Translation of insular in Spanish:

insular

Pronunciation: /ˈɪnsələr; ˈɪnsjʊlə(r)/

adj

  • 1.1 (narrow, parochial) [mentality/environment] cerrado; [person] estrecho de miras, cerrado the students had formed into insular little cliques los estudiantes habían formado grupitos cerrados
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    • For all the globalisation of the twenty-first century, we live in a fairly insular society where ‘outside’ opinions are seldom expressed or discussed.
    • Though police inhabited an intensely insular culture, they shared one primary reference point with the citizens in whose name they served: the street.
    • My emnity is directed at management, which has an odd insular culture that seems utterly unaware of how their decisions affect the customer.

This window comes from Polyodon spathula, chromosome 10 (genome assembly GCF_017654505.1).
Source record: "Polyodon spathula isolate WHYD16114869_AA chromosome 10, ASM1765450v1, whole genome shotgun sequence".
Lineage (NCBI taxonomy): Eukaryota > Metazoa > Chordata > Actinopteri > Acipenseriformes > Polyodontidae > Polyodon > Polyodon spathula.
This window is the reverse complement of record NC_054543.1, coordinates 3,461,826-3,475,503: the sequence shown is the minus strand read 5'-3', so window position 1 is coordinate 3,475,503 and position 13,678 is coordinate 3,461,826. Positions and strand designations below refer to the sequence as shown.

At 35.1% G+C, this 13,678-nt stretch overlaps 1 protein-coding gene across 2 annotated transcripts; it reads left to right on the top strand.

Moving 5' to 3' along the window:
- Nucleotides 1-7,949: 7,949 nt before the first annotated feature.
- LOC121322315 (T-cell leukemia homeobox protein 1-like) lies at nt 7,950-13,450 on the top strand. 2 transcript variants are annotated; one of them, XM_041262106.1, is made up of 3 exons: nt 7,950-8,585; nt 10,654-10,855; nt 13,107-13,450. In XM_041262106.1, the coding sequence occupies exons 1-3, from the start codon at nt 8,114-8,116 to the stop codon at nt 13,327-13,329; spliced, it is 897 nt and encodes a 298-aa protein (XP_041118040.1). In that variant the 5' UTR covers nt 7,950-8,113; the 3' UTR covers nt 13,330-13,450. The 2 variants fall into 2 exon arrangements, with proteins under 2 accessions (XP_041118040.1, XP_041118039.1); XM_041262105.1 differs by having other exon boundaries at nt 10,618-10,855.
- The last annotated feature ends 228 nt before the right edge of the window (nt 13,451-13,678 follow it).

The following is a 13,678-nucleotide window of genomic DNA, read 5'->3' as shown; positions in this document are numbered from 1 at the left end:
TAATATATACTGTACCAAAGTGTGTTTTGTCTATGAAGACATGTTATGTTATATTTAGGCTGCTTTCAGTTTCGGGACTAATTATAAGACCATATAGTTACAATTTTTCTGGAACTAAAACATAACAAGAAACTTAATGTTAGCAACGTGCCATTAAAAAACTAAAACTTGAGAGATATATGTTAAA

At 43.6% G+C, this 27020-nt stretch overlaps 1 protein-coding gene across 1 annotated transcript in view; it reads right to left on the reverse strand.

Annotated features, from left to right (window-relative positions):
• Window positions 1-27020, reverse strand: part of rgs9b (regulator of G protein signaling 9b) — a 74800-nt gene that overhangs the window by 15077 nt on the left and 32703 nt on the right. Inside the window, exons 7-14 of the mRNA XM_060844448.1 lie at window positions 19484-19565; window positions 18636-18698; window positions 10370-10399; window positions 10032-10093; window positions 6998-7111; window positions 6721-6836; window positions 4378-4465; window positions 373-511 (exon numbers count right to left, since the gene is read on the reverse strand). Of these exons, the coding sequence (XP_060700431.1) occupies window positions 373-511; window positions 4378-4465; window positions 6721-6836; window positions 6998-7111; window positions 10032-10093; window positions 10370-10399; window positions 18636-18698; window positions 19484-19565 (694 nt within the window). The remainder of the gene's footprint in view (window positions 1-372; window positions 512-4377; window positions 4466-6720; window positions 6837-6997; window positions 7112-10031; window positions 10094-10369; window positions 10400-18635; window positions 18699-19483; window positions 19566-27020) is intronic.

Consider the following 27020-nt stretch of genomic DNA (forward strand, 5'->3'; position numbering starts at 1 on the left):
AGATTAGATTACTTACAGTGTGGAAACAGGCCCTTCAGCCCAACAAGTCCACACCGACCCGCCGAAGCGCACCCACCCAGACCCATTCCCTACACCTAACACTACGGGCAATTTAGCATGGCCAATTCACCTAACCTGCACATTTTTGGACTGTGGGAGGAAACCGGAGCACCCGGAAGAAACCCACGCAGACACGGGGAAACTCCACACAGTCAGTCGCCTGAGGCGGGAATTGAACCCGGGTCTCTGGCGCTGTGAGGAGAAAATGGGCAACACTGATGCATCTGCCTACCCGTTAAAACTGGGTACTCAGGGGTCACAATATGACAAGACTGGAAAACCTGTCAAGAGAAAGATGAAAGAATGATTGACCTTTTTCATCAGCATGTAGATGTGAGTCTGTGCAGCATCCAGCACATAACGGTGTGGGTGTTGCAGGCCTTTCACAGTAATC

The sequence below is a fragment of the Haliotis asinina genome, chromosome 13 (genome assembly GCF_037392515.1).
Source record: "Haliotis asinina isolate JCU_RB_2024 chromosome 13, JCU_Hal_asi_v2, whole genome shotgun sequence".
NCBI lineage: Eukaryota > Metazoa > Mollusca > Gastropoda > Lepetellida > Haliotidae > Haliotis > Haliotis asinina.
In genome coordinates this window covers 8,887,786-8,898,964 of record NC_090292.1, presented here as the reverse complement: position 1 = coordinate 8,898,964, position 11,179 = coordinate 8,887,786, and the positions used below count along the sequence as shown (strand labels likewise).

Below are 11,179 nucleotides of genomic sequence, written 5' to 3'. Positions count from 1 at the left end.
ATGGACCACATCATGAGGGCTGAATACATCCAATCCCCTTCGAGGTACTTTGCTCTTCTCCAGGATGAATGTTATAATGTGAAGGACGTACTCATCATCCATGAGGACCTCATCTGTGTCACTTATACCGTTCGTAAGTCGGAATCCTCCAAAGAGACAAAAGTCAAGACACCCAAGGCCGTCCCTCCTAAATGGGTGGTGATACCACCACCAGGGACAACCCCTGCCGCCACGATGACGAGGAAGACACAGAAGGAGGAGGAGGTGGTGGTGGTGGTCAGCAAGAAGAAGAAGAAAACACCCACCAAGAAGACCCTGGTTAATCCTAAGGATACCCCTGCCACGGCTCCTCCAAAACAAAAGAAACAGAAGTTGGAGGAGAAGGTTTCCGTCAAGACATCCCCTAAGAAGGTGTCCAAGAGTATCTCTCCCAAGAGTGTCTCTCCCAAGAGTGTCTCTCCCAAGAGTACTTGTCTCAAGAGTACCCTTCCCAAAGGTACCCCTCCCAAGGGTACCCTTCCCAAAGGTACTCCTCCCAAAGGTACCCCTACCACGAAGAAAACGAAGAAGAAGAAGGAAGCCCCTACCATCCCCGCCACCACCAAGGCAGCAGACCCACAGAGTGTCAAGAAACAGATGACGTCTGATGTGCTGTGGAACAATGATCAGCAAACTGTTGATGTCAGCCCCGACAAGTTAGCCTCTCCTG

1.2 [Geography/Geografía] [climate] insular; [people] isleño, de las islas
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    • The peace and quiet of small town America seems to suit the taciturn Finn, but Joe, the loudmouth coffee wagon operator who parks outside Finn's depot, challenges Finn's insular existence.
    • As a result, we have become very insular, and my parents in particular have found it difficult to form lasting friendships, or indeed temporary acquaintanceships.
    • We, in our society, too frequently place ourselves in insular groups that do not freely talk to one another.
    More example sentences
    • Shalisa Creek Bay had been settling in for a day of quiet, insular restfulness.

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Word of the day reubicar
vt
to relocate …
Cultural fact of the day

In Spain the term castellano, rather than español, refers to the Spanish language as opposed to Catalan, Basque etc. The choice of word has political overtones: castellano has separatist connotations and español is considered centralist. In Latin America castellano is the usual term for Spanish.